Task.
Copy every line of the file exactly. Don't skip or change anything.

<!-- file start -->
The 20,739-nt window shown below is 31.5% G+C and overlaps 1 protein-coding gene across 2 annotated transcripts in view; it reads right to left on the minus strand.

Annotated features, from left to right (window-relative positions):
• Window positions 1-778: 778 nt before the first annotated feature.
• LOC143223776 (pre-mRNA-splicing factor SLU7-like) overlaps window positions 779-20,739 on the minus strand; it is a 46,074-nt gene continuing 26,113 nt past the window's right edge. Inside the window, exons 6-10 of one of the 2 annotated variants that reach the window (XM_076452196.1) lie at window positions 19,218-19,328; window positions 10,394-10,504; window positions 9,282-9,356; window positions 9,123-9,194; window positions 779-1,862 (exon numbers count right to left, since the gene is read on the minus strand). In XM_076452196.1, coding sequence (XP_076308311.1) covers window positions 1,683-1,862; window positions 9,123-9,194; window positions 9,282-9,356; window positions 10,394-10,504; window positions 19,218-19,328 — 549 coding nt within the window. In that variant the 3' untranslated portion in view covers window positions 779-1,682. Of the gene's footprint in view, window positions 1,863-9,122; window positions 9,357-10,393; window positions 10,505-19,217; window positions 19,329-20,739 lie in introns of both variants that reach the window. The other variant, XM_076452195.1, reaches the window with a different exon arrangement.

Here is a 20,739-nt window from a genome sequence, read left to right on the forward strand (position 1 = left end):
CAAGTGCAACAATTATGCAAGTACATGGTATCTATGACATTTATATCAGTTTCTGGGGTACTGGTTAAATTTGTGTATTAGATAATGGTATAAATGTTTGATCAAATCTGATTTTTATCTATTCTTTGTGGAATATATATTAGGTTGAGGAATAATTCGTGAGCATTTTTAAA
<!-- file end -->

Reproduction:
The 20,739-nt window shown below is 31.5% G+C and overlaps 1 protein-coding gene across 2 annotated transcripts in view; it reads right to left on the minus strand.

Annotated features, from left to right (window-relative positions):
• Window positions 1-778: 778 nt before the first annotated feature.
• LOC143223776 (pre-mRNA-splicing factor SLU7-like) overlaps window positions 779-20,739 on the minus strand; it is a 46,074-nt gene continuing 26,113 nt past the window's right edge. Inside the window, exons 6-10 of one of the 2 annotated variants that reach the window (XM_076452196.1) lie at window positions 19,218-19,328; window positions 10,394-10,504; window positions 9,282-9,356; window positions 9,123-9,194; window positions 779-1,862 (exon numbers count right to left, since the gene is read on the minus strand). In XM_076452196.1, coding sequence (XP_076308311.1) covers window positions 1,683-1,862; window positions 9,123-9,194; window positions 9,282-9,356; window positions 10,394-10,504; window positions 19,218-19,328 — 549 coding nt within the window. In that variant the 3' untranslated portion in view covers window positions 779-1,682. Of the gene's footprint in view, window positions 1,863-9,122; window positions 9,357-10,393; window positions 10,505-19,217; window positions 19,329-20,739 lie in introns of both variants that reach the window. The other variant, XM_076452195.1, reaches the window with a different exon arrangement.

Here is a 20,739-nt window from a genome sequence, read left to right on the forward strand (position 1 = left end):
CAAGTGCAACAATTATGCAAGTACATGGTATCTATGACATTTATATCAGTTTCTGGGGTACTGGTTAAATTTGTGTATTAGATAATGGTATAAATGTTTGATCAAATCTGATTTTTATCTATTCTTTGTGGAATATATATTAGGTTGAGGAATAATTCGTGAGCATTTTTAAA